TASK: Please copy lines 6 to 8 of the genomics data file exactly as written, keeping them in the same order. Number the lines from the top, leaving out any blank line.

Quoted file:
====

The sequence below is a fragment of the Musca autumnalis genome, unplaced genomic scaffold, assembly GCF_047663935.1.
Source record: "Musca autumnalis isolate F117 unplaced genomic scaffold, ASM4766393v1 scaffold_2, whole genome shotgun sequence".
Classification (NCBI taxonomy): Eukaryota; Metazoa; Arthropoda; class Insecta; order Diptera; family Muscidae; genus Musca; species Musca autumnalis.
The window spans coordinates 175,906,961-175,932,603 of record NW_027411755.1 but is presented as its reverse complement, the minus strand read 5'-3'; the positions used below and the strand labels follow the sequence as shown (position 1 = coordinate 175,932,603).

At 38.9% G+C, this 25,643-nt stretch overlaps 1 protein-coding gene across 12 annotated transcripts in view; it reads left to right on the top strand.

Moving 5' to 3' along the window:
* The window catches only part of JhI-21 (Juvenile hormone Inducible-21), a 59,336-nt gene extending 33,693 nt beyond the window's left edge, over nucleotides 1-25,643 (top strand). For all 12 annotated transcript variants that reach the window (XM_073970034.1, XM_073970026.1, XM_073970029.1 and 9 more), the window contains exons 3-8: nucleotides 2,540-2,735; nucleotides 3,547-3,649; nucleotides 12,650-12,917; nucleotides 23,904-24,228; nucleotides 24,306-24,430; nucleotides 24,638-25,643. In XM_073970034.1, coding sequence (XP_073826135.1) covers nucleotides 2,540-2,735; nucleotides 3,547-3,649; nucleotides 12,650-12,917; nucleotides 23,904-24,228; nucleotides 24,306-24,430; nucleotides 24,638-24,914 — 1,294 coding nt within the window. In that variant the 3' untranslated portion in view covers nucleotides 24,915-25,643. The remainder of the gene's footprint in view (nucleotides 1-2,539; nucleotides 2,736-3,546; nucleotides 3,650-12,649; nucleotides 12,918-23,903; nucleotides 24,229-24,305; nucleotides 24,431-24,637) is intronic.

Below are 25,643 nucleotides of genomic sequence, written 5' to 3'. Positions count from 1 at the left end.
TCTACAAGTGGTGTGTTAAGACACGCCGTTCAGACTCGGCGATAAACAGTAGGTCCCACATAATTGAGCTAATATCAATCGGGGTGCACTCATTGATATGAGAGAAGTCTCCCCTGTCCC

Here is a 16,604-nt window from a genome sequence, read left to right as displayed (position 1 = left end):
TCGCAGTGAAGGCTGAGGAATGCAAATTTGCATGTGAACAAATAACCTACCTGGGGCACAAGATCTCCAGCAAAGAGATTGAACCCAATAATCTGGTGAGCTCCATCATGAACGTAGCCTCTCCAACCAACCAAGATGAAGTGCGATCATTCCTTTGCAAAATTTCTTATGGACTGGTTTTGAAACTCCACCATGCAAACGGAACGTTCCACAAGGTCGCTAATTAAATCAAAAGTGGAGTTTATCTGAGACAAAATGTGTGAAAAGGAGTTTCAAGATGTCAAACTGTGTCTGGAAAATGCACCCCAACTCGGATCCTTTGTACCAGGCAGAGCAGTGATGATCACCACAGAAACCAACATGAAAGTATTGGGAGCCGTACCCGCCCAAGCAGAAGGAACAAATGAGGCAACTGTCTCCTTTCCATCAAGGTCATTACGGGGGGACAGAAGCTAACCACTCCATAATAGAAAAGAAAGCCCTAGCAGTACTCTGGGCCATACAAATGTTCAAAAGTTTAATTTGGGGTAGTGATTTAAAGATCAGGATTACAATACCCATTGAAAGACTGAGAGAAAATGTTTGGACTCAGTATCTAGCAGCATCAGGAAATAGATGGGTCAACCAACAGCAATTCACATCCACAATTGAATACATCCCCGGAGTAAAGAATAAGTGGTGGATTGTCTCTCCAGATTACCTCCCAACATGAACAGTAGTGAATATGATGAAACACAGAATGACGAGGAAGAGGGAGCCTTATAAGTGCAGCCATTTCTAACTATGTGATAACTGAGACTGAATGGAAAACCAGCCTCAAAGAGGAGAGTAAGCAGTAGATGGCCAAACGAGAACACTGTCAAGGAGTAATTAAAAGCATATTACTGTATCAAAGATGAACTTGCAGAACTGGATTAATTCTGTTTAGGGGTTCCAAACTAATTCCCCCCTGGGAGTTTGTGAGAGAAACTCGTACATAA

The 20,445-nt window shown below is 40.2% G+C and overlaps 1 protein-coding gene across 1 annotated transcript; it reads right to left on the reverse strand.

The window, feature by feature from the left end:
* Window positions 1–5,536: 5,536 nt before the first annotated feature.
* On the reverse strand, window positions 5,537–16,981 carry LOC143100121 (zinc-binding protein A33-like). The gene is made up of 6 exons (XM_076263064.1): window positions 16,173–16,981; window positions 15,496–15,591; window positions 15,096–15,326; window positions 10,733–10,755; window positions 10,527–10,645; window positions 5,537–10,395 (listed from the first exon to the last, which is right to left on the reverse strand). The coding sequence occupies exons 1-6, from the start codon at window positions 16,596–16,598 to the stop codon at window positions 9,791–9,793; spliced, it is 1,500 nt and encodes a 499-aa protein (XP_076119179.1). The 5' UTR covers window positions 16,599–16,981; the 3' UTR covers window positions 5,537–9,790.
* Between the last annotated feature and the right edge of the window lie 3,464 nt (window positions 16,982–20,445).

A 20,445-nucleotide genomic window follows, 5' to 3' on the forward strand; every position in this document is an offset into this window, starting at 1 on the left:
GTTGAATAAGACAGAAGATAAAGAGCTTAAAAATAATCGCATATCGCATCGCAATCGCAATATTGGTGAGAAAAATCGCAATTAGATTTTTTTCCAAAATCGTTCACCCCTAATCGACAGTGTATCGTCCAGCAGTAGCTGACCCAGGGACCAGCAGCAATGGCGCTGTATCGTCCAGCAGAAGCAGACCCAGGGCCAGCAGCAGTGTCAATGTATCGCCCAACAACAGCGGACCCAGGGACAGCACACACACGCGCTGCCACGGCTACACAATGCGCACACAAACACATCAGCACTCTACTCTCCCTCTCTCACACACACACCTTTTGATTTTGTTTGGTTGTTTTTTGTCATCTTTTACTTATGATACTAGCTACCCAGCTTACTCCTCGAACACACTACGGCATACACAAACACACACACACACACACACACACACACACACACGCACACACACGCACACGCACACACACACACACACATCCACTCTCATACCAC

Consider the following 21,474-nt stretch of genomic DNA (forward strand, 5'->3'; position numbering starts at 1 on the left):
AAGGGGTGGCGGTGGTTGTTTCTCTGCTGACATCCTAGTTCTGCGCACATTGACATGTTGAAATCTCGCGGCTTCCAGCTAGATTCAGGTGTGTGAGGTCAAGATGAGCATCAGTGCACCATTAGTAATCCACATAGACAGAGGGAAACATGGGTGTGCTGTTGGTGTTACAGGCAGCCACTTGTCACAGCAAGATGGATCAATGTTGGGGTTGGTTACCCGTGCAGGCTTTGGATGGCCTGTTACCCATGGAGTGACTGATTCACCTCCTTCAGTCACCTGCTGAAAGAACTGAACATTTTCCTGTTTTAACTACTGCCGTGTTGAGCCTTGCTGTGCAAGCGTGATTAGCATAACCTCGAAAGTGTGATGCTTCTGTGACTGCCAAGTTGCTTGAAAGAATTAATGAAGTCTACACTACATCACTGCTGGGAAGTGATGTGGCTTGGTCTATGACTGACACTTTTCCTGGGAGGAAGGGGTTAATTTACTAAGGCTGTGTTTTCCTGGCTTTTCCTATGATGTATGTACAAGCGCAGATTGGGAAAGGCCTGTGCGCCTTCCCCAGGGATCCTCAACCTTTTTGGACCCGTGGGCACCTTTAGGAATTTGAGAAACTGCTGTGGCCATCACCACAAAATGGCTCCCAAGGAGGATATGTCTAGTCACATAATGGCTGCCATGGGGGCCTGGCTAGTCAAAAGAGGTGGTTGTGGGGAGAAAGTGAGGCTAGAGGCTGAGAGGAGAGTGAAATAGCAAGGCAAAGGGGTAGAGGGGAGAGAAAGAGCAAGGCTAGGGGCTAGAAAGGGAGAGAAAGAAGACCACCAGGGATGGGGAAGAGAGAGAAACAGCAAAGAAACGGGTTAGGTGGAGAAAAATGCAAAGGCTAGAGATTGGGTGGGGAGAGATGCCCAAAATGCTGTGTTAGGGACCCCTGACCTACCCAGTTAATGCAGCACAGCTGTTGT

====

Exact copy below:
Moving 5' to 3' along the window:
* The window catches only part of JhI-21 (Juvenile hormone Inducible-21), a 59,336-nt gene extending 33,693 nt beyond the window's left edge, over nucleotides 1-25,643 (top strand). For all 12 annotated transcript variants that reach the window (XM_073970034.1, XM_073970026.1, XM_073970029.1 and 9 more), the window contains exons 3-8: nucleotides 2,540-2,735; nucleotides 3,547-3,649; nucleotides 12,650-12,917; nucleotides 23,904-24,228; nucleotides 24,306-24,430; nucleotides 24,638-25,643. In XM_073970034.1, coding sequence (XP_073826135.1) covers nucleotides 2,540-2,735; nucleotides 3,547-3,649; nucleotides 12,650-12,917; nucleotides 23,904-24,228; nucleotides 24,306-24,430; nucleotides 24,638-24,914 — 1,294 coding nt within the window. In that variant the 3' untranslated portion in view covers nucleotides 24,915-25,643. The remainder of the gene's footprint in view (nucleotides 1-2,539; nucleotides 2,736-3,546; nucleotides 3,650-12,649; nucleotides 12,918-23,903; nucleotides 24,229-24,305; nucleotides 24,431-24,637) is intronic.

Below are 25,643 nucleotides of genomic sequence, written 5' to 3'. Positions count from 1 at the left end.